The room becomes cold. Harlan (Jack's larger, more timid friend) observes "I hate it when that happens," as though he is expecting this. There is a clatter, a squeal of rats running across the room, a motion on the floor. The boys find an amulet, which Jack picks up and offers to his brasher friend, who declines the honor. Jack pockets the amulet. Repeated deep rumblings, each louder than the last, send the boys fleeing in terror out of the mansion down the stairs, and around the gap in the locked fence. As the boys leave the room, the camera flashes to the painting --- the amulet is no longer there. "I can't believe you jumped so high" --- comparing notes on their panic.
Cut to home, Alex on phone to parents, Julie listening. They are to put away all the dishes, pots, and pans, and finish unpacking; parents will soon be home with groceries. (Parents who trust twelve-year-old children to unpack a kitchen after a move, and put things in sensible places, have a lot of confidence in their own children.) Julie begs Alex to cover for her; she wants to take off to the mall for a few minutes. "Please, oh please, ... I just want to make some new friends." She talks Alex into letting her go. He starts into the kitchen, looks around, and realizes what he has gotten into -- a large family's worth of dishes, pots, and pans.
Julie, outside, wheels bike from side of house: "Alex did say to be quick about it". She looks around, hops onto bike, and accelerates to ultra speed down the pavement --- rainbow contrail prominent. We get three views of this, one facing the house, a second from overhead, and the third as she fades (within a few seconds) into the distance. The simulated speed, my estimate, is around 100 mph.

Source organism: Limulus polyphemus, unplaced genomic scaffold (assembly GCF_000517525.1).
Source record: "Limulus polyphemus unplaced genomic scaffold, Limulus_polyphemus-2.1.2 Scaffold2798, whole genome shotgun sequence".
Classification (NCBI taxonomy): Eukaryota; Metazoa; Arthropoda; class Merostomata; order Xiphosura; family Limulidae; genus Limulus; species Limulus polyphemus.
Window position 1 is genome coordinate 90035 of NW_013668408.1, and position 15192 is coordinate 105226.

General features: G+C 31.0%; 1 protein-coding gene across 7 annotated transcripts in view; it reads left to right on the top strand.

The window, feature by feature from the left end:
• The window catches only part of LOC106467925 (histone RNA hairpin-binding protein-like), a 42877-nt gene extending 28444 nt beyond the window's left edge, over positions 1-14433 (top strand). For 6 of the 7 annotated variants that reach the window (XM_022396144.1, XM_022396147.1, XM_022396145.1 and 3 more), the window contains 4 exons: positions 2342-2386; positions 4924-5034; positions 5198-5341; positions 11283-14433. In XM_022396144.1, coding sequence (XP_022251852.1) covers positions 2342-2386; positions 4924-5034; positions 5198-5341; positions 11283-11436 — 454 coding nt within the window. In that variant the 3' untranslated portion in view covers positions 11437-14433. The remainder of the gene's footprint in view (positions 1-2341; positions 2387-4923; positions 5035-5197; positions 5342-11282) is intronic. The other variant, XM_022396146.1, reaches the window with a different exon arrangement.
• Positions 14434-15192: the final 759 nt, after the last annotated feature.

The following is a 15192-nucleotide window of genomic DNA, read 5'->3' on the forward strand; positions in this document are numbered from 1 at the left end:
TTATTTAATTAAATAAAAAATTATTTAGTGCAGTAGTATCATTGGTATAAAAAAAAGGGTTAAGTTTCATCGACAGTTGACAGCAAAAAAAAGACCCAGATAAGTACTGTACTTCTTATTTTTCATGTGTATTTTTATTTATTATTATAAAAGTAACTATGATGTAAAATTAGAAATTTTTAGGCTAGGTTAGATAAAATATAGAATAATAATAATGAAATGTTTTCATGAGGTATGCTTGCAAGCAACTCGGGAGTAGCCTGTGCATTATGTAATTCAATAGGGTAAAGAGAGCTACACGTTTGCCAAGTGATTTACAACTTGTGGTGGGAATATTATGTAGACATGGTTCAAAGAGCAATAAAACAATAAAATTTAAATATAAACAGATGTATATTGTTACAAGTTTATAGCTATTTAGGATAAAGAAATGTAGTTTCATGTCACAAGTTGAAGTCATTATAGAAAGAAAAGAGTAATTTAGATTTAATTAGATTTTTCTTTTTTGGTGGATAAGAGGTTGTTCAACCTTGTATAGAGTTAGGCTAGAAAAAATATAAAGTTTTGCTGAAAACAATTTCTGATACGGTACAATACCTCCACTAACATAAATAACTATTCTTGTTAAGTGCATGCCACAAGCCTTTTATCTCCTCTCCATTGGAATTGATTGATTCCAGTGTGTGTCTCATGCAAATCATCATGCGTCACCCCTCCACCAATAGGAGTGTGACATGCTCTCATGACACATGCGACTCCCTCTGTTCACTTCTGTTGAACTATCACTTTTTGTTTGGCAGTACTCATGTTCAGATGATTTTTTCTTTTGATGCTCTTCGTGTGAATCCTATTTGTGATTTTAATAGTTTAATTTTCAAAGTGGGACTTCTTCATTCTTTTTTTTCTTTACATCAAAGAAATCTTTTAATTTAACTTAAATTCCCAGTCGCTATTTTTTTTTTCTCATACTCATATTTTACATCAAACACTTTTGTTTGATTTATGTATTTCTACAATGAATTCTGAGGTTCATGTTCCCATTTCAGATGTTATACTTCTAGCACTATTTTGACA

Jack, upstairs, is unpacking. Well, on occasion he unpacks something, spends time using or admiring it, and then goes on to the next object. On placing some comics in a drawer, he looks down at the amulet, whose centerstone is now glowing -- "This is not good". It is also energized; it burns if you touch it. There is thunder in the distance, and odd pink glows in the dark sky.
Jack upstairs and Alex, downstairs, despiritedly unpacking the kitchen, hear a distant voice: "Return it to me." A black-hooded half-transparent figure appears on the sidewalk. Jack looks down, seeing Mobius looking up at him. The ghost pounds on the door. Jack runs downstairs, meeting Alex, who is about to answer the door. Jack: "I wouldn't do that if I were you." Alex "Why not?" Jack: "Well, you know what mom and dad say about opening the door to strangers." Alex (and Katie, who stands next to him) appear unconvinced. (After all, they are heroes, yes? As we shall soon see, Katie has a dismayingly large amount of firepower.) The background thunder gets louder and louder. Lightning illuminates the outline of a cloaked figure outside the door. Katie screams. Alex, firmly: "What is going on Jack?" He pulls open the door. The clouds instantly disappear, the thunder and lightning stop; a few dark traces are seen to recede into the distant sky. There is no sign of Mobius.